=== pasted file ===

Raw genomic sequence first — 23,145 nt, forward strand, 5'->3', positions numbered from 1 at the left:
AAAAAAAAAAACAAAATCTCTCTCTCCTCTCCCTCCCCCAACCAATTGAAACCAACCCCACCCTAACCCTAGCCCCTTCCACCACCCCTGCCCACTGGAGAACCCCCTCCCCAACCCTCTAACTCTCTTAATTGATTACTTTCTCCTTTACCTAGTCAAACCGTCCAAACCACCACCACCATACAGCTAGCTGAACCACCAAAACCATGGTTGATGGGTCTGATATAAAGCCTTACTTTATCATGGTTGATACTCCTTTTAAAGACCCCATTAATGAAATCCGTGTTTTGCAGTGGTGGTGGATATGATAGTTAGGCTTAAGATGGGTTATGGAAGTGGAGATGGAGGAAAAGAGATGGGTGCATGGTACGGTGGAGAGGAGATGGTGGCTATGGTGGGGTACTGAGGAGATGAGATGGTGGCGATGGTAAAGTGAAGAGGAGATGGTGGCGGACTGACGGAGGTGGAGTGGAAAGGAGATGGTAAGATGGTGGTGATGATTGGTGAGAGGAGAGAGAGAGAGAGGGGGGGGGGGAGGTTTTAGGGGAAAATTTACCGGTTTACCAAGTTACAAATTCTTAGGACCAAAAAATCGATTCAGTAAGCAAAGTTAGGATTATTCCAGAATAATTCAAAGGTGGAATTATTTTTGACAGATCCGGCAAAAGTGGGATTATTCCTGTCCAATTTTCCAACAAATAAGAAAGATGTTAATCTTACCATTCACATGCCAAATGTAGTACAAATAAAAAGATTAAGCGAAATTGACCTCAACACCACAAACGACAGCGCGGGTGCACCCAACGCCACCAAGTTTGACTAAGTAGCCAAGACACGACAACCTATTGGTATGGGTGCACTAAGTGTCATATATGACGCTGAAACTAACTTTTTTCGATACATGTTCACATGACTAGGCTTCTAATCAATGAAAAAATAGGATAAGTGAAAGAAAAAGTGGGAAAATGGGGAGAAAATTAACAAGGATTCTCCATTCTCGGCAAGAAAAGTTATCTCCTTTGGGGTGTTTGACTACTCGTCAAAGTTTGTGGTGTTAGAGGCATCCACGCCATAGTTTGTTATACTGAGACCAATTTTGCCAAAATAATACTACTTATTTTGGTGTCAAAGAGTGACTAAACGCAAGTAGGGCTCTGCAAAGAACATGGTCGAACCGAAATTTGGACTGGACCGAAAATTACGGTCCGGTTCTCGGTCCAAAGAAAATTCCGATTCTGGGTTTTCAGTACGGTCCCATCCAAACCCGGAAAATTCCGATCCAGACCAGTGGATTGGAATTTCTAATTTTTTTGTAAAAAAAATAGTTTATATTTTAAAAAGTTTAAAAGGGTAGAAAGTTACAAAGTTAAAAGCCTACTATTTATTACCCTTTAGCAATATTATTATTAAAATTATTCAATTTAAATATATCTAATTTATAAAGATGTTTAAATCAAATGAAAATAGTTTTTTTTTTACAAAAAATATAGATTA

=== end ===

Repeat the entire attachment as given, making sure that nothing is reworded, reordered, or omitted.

Raw genomic sequence first — 23,145 nt, forward strand, 5'->3', positions numbered from 1 at the left:
AAAAAAAAAAACAAAATCTCTCTCTCCTCTCCCTCCCCCAACCAATTGAAACCAACCCCACCCTAACCCTAGCCCCTTCCACCACCCCTGCCCACTGGAGAACCCCCTCCCCAACCCTCTAACTCTCTTAATTGATTACTTTCTCCTTTACCTAGTCAAACCGTCCAAACCACCACCACCATACAGCTAGCTGAACCACCAAAACCATGGTTGATGGGTCTGATATAAAGCCTTACTTTATCATGGTTGATACTCCTTTTAAAGACCCCATTAATGAAATCCGTGTTTTGCAGTGGTGGTGGATATGATAGTTAGGCTTAAGATGGGTTATGGAAGTGGAGATGGAGGAAAAGAGATGGGTGCATGGTACGGTGGAGAGGAGATGGTGGCTATGGTGGGGTACTGAGGAGATGAGATGGTGGCGATGGTAAAGTGAAGAGGAGATGGTGGCGGACTGACGGAGGTGGAGTGGAAAGGAGATGGTAAGATGGTGGTGATGATTGGTGAGAGGAGAGAGAGAGAGAGGGGGGGGGGGAGGTTTTAGGGGAAAATTTACCGGTTTACCAAGTTACAAATTCTTAGGACCAAAAAATCGATTCAGTAAGCAAAGTTAGGATTATTCCAGAATAATTCAAAGGTGGAATTATTTTTGACAGATCCGGCAAAAGTGGGATTATTCCTGTCCAATTTTCCAACAAATAAGAAAGATGTTAATCTTACCATTCACATGCCAAATGTAGTACAAATAAAAAGATTAAGCGAAATTGACCTCAACACCACAAACGACAGCGCGGGTGCACCCAACGCCACCAAGTTTGACTAAGTAGCCAAGACACGACAACCTATTGGTATGGGTGCACTAAGTGTCATATATGACGCTGAAACTAACTTTTTTCGATACATGTTCACATGACTAGGCTTCTAATCAATGAAAAAATAGGATAAGTGAAAGAAAAAGTGGGAAAATGGGGAGAAAATTAACAAGGATTCTCCATTCTCGGCAAGAAAAGTTATCTCCTTTGGGGTGTTTGACTACTCGTCAAAGTTTGTGGTGTTAGAGGCATCCACGCCATAGTTTGTTATACTGAGACCAATTTTGCCAAAATAATACTACTTATTTTGGTGTCAAAGAGTGACTAAACGCAAGTAGGGCTCTGCAAAGAACATGGTCGAACCGAAATTTGGACTGGACCGAAAATTACGGTCCGGTTCTCGGTCCAAAGAAAATTCCGATTCTGGGTTTTCAGTACGGTCCCATCCAAACCCGGAAAATTCCGATCCAGACCAGTGGATTGGAATTTCTAATTTTTTTGTAAAAAAAATAGTTTATATTTTAAAAAGTTTAAAAGGGTAGAAAGTTACAAAGTTAAAAGCCTACTATTTATTACCCTTTAGCAATATTATTATTAAAATTATTCAATTTAAATATATCTAATTTATAAAGATGTTTAAATCAAATGAAAATAGTTTTTTTTTTACAAAAAATATAGATTA